The prosperity and bottom-up political change of the late 50s to mid 70s were unprecedented. Now that the US is returning to type, it shouldn’t surprise anyone that colonial politics are in the ascendant.

So if the debate is being framed as some sort of return to a mythical democratic golden age, it’s already drifted into mythology, not reality.

The challenge isn’t to return to an ideal America that never actually existed, but to create a new international model for democratic politics that is distributed, participatory, post-nationalistic, evidence-based rather than narrative-based, objective, optimistic, and non-local.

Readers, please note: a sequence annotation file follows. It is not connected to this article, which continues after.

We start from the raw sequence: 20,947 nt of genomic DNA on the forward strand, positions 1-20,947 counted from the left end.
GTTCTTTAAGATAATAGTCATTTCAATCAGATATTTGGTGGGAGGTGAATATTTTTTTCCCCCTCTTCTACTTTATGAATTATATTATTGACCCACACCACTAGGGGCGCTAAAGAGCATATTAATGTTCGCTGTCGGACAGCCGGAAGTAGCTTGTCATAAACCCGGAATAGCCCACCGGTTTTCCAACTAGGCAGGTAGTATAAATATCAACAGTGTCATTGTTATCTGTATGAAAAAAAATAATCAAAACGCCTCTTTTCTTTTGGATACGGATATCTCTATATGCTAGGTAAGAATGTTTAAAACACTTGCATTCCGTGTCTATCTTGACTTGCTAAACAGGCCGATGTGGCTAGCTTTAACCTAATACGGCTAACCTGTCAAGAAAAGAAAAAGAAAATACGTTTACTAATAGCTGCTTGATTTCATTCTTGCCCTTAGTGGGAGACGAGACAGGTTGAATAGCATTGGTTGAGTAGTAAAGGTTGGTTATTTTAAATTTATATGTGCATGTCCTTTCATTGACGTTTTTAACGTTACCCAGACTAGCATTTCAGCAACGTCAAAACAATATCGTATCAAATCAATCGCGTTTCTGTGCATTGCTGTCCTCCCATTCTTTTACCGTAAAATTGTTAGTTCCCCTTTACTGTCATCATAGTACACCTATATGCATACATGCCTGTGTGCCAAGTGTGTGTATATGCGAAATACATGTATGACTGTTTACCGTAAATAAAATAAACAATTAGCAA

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I think the word capitalism should probably just be eliminated for now. There are too many people from the left that view it as an evil, and a lot of people in neutral territory that feel it’s the only feasible system. The truth is capitalism has positives and negatives. It has given people an incentive to work hard, it has helped spur new innovations and inventions- like the technology being used in the current revolutions in the Middle East, & it has provided (particularly the Western world) a political economy that is needed to bolster democracy. Although, left unchecked, unregulated it can have dire consequences, usually stemming from corporate greed- i.e. the global reccession, the explotation of the developing or undeveloped world, the overall decline of the middle class in the United States, etc. We must not embrace in its extreme form or condem it’s overall ideology.